It’s 1668. When James Marwood’s boss Williamson sends him to secretly observe a duel between the Duke of Buckingham and Lord Shrewsbury, James is alarmed. He has already come to the attention of the powerful Duke, and not in a good way. He has to do what Williamson asks, but he is observed and must flee for his life.

Cat Lovett has come to regret her marriage to the elderly Mr. Hakesby. As he has become less able, he has begun demeaning her and making demands of her. What she believed would be a marriage of just companionship has turned out not to be so, and she finds it distasteful.

When an old friend, Elizabeth Cromwell, the daughter of the last Protector, Richard, claims her acquaintance and behaves as if they were closer than they were, Cat eventually recognizes she is using her to get the plans for a building called the Cockpit from her husband. She also realizes that Richard Cromwell, who is supposed to be banished to Europe, is in the country. The Cromwells want the Hakesbys’ help to regain a personal possession, they say, but Cat thinks Hakesby is foolishly getting embroiled in treason.

The Last Protector is another fine entry in the James Marwood/Cat Lovett series set during the Restoration. It combines political intrigue with suspense in a realistic seeming historical setting.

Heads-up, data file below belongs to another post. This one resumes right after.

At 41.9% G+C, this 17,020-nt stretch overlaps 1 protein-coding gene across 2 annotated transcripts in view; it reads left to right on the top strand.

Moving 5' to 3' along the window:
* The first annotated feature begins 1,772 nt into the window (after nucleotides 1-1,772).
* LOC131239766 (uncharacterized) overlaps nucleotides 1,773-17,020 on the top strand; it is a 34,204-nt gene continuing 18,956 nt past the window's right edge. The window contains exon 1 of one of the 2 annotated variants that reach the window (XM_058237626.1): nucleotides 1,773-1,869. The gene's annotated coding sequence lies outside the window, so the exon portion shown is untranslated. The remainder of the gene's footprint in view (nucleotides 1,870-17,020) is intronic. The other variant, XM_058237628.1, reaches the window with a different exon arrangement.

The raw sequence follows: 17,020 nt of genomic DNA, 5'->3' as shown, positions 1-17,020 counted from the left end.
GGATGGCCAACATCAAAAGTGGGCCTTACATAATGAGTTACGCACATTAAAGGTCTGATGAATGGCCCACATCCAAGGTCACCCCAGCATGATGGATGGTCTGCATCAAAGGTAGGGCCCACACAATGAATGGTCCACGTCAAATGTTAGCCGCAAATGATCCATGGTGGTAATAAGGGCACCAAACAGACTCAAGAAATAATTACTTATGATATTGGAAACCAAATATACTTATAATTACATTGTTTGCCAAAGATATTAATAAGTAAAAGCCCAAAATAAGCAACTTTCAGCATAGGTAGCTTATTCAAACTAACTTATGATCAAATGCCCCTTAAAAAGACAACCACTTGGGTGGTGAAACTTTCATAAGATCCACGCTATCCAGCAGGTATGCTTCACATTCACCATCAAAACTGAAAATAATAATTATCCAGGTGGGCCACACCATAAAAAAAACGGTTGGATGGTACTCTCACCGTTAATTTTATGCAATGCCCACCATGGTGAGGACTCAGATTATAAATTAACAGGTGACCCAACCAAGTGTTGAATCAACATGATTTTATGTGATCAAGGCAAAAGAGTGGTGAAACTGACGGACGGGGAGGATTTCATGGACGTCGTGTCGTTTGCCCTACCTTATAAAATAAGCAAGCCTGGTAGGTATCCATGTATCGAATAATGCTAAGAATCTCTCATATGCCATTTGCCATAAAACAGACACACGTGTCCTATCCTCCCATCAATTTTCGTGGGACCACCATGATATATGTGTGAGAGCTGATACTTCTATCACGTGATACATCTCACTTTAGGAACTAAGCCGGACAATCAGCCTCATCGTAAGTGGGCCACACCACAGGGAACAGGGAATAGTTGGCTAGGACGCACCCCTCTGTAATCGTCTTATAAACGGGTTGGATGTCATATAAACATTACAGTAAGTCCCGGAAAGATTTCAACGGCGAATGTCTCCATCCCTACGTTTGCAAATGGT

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Review 2018: A Death at Fountains Abbey

Thomas Hawkins escaped from the gallows at the end of the last book in this series, The Last Confession of Thomas Hawkins, but Queen Caroline is still holding a threat over him—her knowledge that his beloved Kitty is a murderess. The Queen has received a request for help from John Aislabie, who has been threatened by mysterious letters. But Aislabie was the mastermind behind the South Sea Company scam, and the Queen fears that he did not destroy the green ledger of its accounts, which would show how much the Crown gained from the scam while so many others were ruined. So, she sends Thomas ostensibly to help Aislabie but really to search for the ledger. He takes with him Kitty, who now poses as his wife, and his dangerous ward, Sam Fleet.